Publication 5340

Diettrich O. (1997) Sprache als Theorie: Von der Rolle der Sprache im Lichte einer konstruktivistischen Erkenntnistheorie. Papiere zur Linguistik 56(1): 77–106. Fulltext at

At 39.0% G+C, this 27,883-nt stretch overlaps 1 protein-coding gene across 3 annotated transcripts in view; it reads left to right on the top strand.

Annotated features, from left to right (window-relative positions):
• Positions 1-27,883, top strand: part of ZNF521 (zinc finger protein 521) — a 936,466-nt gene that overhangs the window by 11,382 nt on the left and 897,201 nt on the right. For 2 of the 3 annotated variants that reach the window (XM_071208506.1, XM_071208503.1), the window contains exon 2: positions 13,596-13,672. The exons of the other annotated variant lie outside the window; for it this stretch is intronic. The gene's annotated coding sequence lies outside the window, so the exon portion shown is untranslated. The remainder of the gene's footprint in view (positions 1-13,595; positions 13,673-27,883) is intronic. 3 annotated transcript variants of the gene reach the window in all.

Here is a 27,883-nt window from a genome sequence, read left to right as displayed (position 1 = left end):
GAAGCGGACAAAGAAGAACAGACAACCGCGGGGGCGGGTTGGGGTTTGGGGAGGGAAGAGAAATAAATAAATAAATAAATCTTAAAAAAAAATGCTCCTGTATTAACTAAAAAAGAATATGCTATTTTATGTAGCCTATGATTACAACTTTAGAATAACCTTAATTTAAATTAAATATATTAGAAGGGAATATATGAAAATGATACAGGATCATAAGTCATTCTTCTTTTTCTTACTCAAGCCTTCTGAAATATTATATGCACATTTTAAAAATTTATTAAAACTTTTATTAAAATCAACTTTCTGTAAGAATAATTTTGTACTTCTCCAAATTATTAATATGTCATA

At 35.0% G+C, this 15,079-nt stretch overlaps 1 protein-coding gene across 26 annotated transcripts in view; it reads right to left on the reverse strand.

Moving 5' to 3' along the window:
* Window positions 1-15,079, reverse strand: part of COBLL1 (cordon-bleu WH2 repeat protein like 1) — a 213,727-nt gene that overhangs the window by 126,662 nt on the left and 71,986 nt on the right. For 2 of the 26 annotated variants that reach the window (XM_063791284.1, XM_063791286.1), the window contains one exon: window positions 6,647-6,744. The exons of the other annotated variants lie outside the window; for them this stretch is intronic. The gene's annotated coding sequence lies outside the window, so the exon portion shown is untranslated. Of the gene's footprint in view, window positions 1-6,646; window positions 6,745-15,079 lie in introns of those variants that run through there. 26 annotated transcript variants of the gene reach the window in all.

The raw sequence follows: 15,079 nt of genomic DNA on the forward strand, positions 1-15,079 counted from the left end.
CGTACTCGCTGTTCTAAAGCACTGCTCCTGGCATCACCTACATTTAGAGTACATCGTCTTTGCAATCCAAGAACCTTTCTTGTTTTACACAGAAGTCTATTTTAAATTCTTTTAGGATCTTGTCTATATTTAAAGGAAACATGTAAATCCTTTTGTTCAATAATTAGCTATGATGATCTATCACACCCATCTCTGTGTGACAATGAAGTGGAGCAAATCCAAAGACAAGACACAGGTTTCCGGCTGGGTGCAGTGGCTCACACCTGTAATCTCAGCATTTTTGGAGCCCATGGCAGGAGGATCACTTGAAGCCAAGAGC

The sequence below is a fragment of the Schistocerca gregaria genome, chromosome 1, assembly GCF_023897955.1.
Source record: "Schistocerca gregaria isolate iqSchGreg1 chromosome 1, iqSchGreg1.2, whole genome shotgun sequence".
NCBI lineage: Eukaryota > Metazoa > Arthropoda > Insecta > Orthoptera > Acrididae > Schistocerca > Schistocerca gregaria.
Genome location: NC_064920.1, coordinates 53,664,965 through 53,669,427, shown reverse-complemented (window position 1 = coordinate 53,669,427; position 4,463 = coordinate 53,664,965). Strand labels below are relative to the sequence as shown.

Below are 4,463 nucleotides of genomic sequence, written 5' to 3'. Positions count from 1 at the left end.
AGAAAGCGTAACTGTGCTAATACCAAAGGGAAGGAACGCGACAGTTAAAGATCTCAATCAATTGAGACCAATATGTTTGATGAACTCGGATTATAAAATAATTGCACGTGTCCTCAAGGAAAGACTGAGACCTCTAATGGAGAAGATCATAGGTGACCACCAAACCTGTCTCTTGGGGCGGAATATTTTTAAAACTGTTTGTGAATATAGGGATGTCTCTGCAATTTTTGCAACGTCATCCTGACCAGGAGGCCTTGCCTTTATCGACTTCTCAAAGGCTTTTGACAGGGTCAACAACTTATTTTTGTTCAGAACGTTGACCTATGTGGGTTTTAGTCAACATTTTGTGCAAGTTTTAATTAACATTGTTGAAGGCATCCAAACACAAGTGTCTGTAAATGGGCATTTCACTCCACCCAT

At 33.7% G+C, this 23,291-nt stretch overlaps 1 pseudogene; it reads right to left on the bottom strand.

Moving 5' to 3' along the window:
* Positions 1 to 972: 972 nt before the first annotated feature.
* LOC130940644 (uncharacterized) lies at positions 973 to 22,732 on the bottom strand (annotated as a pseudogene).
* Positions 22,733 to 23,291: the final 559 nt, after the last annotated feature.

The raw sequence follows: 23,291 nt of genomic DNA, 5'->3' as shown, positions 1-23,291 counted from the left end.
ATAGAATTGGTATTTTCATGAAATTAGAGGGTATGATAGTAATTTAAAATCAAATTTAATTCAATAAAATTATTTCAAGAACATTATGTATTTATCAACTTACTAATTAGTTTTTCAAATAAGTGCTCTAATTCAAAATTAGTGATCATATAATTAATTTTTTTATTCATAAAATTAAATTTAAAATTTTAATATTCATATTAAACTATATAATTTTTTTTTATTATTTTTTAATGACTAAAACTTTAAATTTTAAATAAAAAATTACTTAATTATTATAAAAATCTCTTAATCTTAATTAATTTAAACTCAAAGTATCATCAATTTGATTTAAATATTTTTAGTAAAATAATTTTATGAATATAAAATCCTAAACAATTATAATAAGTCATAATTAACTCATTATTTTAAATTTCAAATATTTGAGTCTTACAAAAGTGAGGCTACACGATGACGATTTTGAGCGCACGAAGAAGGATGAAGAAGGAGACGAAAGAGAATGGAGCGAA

Theories and languages have in common that they aim at describing the world and the experiences made in the world. The specificity of theories is based on the fact that they code certain laws of nature. The specificity of languages is based on the fact that they code our worldview by means of their syntax. Also mathematics can be considered as theory in so far as it codes the constituting axioms. Language can achieve the objectivity postulated by analytical philosophy only if it can refer to a mathematics and logic being objective in the sense of platonism and based on a definitive set of axioms, or if the world-view concerned is definitive and based upon an objective (and therefore definitive) set of laws of nature. The first way is blocked by Goedel’s incompleteness theorem. The objectivity of the laws of nature being necessary for going the second way is questioned as well by what is called the constructivist evolutionary epistemology (CEE): the perceived patterns and regularities from which we derive the laws of nature is considered by the CEE to be invariants of inborn cognitive (sensory) operators. Then, the so called laws of nature are the result of cognitive evolution and therefore are human specific. Whether, e.g., we would identify the law of energy conservation which in physics results from the homogeneity of time, depends on the mental time-metric generator defining what is homogeneous in time. If cognitive operators are extended by means of experimental operators the result can be expressed in classical terms if both commute in the sense of operator algebra (quantitative extensions). Otherwise results would be inconsistent with the classical worldview and would require non-classical approaches such as quantum mechanics (qualitative extensions). As qualitative extensions can never be excluded from future experimental reasearch, it follows that the development of theories cannot converge towards a definitive set of laws of nature or a definitive ‘theory of everything’ describing the structure of reality. Also the structures of mathematics and logic we use have to be considered als invariants of mental operators. It turns out that the incompleteness theorem of Goedel has to be seen as analogy of the incompleteness of physical theories due to possible qualitative experimental extensions. Language, therefore, cannot be considered as an objective depiction of independently existing facts and matters but only as a theory generating propositions being consistent with our world-view. The competence of language is based on the fact that the mental mechanisms generating the ontology we use in our syntax are related to those generating our perceptions. Similar applies to the relationship between the operators generating perceived and mathematical structures enabling us to compress empirical data algorithmically (i.e. to transform them into mathematically articulated theories) and then to extrapolate them by means of the theory concerned (inductive inference). An analogue mechanism establishes our ability to compress verbal texts semantically (i.e. to reduce them to their meaning) and then to extrapolate them (i.e. to draw correct conclusions within the framework of the meaning concerned). This suggests a modified notion of meaning seing it as a linguistic analogy to theories. Similar to physical and mathematical theories also languages can be extended qualitatively particularly by means of metaphorical combinations of semantically noncompatible elements. The development of languages towards it actual richness can be seen as a process of ongoing metaphorosation. this leads to some parallels between verbal, cultural and genetic communication.


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